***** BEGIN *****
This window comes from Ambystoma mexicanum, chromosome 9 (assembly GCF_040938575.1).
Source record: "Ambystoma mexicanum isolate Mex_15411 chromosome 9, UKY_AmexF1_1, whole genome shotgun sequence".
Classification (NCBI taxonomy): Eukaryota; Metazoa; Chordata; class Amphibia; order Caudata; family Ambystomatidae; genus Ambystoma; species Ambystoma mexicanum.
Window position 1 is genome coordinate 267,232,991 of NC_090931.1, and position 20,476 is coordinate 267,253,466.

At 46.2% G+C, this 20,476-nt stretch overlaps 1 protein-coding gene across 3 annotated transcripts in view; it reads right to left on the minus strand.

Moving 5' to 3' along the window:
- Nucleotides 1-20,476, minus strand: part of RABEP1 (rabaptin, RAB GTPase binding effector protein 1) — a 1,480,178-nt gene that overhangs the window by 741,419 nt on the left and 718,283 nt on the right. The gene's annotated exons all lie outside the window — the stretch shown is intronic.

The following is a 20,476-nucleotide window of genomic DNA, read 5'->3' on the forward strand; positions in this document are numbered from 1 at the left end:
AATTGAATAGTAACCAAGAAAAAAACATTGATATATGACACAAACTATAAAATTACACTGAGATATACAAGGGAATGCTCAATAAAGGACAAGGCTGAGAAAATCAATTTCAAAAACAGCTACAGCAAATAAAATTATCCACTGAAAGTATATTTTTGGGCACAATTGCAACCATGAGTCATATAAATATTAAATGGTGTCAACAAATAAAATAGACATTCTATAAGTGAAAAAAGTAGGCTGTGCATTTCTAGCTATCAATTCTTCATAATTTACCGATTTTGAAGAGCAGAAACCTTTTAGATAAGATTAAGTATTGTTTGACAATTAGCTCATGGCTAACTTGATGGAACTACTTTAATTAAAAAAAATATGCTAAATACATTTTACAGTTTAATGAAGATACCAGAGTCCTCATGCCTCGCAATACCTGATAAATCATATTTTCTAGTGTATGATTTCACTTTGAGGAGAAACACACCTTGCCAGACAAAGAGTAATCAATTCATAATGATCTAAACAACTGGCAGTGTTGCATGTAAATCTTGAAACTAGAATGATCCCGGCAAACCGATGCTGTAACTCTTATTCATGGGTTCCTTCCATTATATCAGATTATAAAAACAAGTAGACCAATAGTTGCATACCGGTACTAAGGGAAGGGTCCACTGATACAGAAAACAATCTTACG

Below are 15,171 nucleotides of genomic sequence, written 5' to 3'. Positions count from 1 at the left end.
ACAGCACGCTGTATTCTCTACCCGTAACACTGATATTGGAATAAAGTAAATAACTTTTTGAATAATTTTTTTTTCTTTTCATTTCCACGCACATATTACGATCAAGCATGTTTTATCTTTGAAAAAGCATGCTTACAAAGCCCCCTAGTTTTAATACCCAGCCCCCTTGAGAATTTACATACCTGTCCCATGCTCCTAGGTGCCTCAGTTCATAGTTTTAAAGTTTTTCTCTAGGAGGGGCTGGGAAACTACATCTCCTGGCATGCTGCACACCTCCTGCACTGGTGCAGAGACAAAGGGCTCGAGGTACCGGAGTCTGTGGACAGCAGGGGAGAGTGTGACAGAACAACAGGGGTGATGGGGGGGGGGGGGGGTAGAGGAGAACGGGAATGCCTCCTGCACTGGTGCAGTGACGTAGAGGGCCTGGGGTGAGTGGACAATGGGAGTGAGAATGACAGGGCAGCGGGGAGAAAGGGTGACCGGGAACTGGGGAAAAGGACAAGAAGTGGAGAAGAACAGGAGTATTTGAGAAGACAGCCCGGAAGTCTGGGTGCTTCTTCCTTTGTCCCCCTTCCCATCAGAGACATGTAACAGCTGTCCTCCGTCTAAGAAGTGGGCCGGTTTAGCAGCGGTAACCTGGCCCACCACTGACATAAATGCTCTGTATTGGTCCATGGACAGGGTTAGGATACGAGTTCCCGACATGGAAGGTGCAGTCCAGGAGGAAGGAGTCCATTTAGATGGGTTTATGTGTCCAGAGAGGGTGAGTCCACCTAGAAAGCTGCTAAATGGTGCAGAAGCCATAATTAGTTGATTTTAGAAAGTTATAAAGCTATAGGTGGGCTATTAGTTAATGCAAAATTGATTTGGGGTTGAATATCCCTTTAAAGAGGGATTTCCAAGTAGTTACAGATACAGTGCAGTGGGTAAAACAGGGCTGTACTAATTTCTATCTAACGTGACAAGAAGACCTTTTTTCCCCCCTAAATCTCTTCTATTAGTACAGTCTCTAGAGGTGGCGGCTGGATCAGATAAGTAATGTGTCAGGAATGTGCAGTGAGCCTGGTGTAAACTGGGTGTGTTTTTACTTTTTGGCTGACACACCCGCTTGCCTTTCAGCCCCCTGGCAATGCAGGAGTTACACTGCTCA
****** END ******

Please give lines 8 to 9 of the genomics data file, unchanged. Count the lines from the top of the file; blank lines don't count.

The following is a 20,476-nucleotide window of genomic DNA, read 5'->3' on the forward strand; positions in this document are numbered from 1 at the left end:
AATTGAATAGTAACCAAGAAAAAAACATTGATATATGACACAAACTATAAAATTACACTGAGATATACAAGGGAATGCTCAATAAAGGACAAGGCTGAGAAAATCAATTTCAAAAACAGCTACAGCAAATAAAATTATCCACTGAAAGTATATTTTTGGGCACAATTGCAACCATGAGTCATATAAATATTAAATGGTGTCAACAAATAAAATAGACATTCTATAAGTGAAAAAAGTAGGCTGTGCATTTCTAGCTATCAATTCTTCATAATTTACCGATTTTGAAGAGCAGAAACCTTTTAGATAAGATTAAGTATTGTTTGACAATTAGCTCATGGCTAACTTGATGGAACTACTTTAATTAAAAAAAATATGCTAAATACATTTTACAGTTTAATGAAGATACCAGAGTCCTCATGCCTCGCAATACCTGATAAATCATATTTTCTAGTGTATGATTTCACTTTGAGGAGAAACACACCTTGCCAGACAAAGAGTAATCAATTCATAATGATCTAAACAACTGGCAGTGTTGCATGTAAATCTTGAAACTAGAATGATCCCGGCAAACCGATGCTGTAACTCTTATTCATGGGTTCCTTCCATTATATCAGATTATAAAAACAAGTAGACCAATAGTTGCATACCGGTACTAAGGGAAGGGTCCACTGATACAGAAAACAATCTTACG